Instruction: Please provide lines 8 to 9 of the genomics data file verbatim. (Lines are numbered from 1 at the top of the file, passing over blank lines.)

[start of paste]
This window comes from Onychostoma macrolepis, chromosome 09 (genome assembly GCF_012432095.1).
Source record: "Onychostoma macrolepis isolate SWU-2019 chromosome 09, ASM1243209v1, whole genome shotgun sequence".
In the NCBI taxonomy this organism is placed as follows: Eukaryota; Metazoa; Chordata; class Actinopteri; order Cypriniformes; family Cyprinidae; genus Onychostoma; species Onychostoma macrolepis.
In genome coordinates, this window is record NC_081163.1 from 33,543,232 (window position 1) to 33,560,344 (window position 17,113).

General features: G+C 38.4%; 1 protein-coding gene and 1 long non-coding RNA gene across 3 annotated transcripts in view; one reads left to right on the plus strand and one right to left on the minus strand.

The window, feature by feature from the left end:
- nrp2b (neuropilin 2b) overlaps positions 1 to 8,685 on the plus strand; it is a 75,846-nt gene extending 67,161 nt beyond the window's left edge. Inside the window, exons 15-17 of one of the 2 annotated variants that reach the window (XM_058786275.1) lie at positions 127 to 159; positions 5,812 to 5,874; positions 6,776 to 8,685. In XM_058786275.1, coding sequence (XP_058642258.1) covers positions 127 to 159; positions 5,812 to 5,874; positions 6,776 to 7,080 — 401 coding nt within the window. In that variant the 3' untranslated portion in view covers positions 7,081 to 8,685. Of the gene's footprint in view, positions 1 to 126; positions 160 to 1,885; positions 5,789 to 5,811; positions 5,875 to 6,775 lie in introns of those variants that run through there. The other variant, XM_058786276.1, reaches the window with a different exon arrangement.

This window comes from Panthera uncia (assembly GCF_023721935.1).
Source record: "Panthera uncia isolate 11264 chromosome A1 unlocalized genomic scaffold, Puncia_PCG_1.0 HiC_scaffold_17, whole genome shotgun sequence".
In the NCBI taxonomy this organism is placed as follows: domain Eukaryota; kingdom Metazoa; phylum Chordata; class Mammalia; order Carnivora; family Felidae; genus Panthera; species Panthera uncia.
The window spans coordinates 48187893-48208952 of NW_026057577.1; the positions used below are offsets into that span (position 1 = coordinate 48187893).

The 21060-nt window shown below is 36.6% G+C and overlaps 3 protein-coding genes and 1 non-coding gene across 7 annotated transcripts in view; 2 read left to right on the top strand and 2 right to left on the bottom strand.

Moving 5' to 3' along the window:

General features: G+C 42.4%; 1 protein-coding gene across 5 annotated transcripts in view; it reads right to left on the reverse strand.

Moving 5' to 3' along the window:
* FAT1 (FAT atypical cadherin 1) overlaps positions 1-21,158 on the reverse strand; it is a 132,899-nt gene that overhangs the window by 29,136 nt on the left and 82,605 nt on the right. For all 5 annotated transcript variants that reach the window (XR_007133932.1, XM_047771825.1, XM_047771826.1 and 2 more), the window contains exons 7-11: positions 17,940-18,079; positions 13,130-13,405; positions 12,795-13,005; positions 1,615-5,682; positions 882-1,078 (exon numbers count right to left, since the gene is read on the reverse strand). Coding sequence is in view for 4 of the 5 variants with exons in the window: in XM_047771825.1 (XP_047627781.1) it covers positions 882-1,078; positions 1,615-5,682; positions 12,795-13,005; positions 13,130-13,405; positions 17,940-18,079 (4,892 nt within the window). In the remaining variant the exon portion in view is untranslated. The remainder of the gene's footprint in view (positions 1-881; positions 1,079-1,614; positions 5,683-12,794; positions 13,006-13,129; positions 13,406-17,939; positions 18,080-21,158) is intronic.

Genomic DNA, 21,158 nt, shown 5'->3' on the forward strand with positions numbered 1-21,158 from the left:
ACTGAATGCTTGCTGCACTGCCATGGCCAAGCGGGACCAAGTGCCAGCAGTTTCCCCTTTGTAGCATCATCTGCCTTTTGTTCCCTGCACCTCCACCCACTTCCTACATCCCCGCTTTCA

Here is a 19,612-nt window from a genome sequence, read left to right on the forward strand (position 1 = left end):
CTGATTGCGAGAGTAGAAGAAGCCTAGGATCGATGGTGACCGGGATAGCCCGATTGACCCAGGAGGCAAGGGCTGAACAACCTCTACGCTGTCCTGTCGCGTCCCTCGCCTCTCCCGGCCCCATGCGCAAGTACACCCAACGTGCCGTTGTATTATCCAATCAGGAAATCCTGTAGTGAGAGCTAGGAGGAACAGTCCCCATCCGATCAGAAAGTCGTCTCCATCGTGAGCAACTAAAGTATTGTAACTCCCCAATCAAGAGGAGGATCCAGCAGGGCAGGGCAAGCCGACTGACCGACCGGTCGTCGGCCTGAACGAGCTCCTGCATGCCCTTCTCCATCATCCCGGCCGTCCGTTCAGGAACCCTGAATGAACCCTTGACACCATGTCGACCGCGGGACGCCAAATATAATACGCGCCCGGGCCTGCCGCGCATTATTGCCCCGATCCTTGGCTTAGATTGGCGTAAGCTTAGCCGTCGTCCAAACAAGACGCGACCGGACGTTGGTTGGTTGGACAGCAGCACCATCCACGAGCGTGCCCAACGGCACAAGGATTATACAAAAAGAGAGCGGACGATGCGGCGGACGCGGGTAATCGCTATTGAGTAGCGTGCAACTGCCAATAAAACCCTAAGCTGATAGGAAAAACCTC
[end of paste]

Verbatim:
This window comes from Panthera uncia (assembly GCF_023721935.1).
Source record: "Panthera uncia isolate 11264 chromosome A1 unlocalized genomic scaffold, Puncia_PCG_1.0 HiC_scaffold_17, whole genome shotgun sequence".